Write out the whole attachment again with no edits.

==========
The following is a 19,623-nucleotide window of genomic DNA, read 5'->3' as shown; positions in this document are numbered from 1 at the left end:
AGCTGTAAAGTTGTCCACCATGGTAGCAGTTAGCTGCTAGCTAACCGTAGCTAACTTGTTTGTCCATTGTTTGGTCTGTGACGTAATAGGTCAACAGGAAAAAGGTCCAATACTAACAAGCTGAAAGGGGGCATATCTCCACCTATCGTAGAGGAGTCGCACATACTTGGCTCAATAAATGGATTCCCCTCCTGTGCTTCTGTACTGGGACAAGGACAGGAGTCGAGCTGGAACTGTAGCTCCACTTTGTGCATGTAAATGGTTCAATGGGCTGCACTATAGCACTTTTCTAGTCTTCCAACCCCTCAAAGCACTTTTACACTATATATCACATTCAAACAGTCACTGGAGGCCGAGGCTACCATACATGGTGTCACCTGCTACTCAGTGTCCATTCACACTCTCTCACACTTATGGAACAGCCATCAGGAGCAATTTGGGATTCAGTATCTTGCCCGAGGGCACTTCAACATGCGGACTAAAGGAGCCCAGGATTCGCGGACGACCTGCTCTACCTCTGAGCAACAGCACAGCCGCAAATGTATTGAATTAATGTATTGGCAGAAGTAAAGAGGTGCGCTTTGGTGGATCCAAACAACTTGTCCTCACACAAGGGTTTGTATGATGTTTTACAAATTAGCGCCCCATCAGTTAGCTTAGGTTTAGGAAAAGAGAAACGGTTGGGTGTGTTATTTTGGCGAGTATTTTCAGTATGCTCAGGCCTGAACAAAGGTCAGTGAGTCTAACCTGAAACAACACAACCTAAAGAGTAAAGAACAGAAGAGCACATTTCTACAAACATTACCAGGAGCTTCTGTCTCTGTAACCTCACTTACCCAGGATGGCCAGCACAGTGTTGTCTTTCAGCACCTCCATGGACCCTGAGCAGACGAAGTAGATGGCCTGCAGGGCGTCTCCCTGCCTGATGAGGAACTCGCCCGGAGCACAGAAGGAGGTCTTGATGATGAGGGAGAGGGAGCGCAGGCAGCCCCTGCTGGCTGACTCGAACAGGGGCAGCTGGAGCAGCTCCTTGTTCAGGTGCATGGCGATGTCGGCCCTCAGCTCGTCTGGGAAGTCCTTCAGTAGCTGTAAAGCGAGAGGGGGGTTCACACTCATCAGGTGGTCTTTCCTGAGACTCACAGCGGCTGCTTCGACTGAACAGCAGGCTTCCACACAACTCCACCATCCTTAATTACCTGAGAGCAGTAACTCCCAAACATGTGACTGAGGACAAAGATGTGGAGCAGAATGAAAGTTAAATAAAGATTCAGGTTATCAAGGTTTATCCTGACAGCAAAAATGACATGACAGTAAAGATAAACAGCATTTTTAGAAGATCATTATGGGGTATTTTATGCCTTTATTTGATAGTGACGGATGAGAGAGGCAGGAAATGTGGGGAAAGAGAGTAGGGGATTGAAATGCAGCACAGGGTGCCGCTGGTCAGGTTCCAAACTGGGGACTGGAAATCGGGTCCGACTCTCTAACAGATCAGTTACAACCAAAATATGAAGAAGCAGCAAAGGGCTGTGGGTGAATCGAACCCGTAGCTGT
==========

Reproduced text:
The following is a 19,623-nucleotide window of genomic DNA, read 5'->3' as shown; positions in this document are numbered from 1 at the left end:
AGCTGTAAAGTTGTCCACCATGGTAGCAGTTAGCTGCTAGCTAACCGTAGCTAACTTGTTTGTCCATTGTTTGGTCTGTGACGTAATAGGTCAACAGGAAAAAGGTCCAATACTAACAAGCTGAAAGGGGGCATATCTCCACCTATCGTAGAGGAGTCGCACATACTTGGCTCAATAAATGGATTCCCCTCCTGTGCTTCTGTACTGGGACAAGGACAGGAGTCGAGCTGGAACTGTAGCTCCACTTTGTGCATGTAAATGGTTCAATGGGCTGCACTATAGCACTTTTCTAGTCTTCCAACCCCTCAAAGCACTTTTACACTATATATCACATTCAAACAGTCACTGGAGGCCGAGGCTACCATACATGGTGTCACCTGCTACTCAGTGTCCATTCACACTCTCTCACACTTATGGAACAGCCATCAGGAGCAATTTGGGATTCAGTATCTTGCCCGAGGGCACTTCAACATGCGGACTAAAGGAGCCCAGGATTCGCGGACGACCTGCTCTACCTCTGAGCAACAGCACAGCCGCAAATGTATTGAATTAATGTATTGGCAGAAGTAAAGAGGTGCGCTTTGGTGGATCCAAACAACTTGTCCTCACACAAGGGTTTGTATGATGTTTTACAAATTAGCGCCCCATCAGTTAGCTTAGGTTTAGGAAAAGAGAAACGGTTGGGTGTGTTATTTTGGCGAGTATTTTCAGTATGCTCAGGCCTGAACAAAGGTCAGTGAGTCTAACCTGAAACAACACAACCTAAAGAGTAAAGAACAGAAGAGCACATTTCTACAAACATTACCAGGAGCTTCTGTCTCTGTAACCTCACTTACCCAGGATGGCCAGCACAGTGTTGTCTTTCAGCACCTCCATGGACCCTGAGCAGACGAAGTAGATGGCCTGCAGGGCGTCTCCCTGCCTGATGAGGAACTCGCCCGGAGCACAGAAGGAGGTCTTGATGATGAGGGAGAGGGAGCGCAGGCAGCCCCTGCTGGCTGACTCGAACAGGGGCAGCTGGAGCAGCTCCTTGTTCAGGTGCATGGCGATGTCGGCCCTCAGCTCGTCTGGGAAGTCCTTCAGTAGCTGTAAAGCGAGAGGGGGGTTCACACTCATCAGGTGGTCTTTCCTGAGACTCACAGCGGCTGCTTCGACTGAACAGCAGGCTTCCACACAACTCCACCATCCTTAATTACCTGAGAGCAGTAACTCCCAAACATGTGACTGAGGACAAAGATGTGGAGCAGAATGAAAGTTAAATAAAGATTCAGGTTATCAAGGTTTATCCTGACAGCAAAAATGACATGACAGTAAAGATAAACAGCATTTTTAGAAGATCATTATGGGGTATTTTATGCCTTTATTTGATAGTGACGGATGAGAGAGGCAGGAAATGTGGGGAAAGAGAGTAGGGGATTGAAATGCAGCACAGGGTGCCGCTGGTCAGGTTCCAAACTGGGGACTGGAAATCGGGTCCGACTCTCTAACAGATCAGTTACAACCAAAATATGAAGAAGCAGCAAAGGGCTGTGGGTGAATCGAACCCGTAGCTGT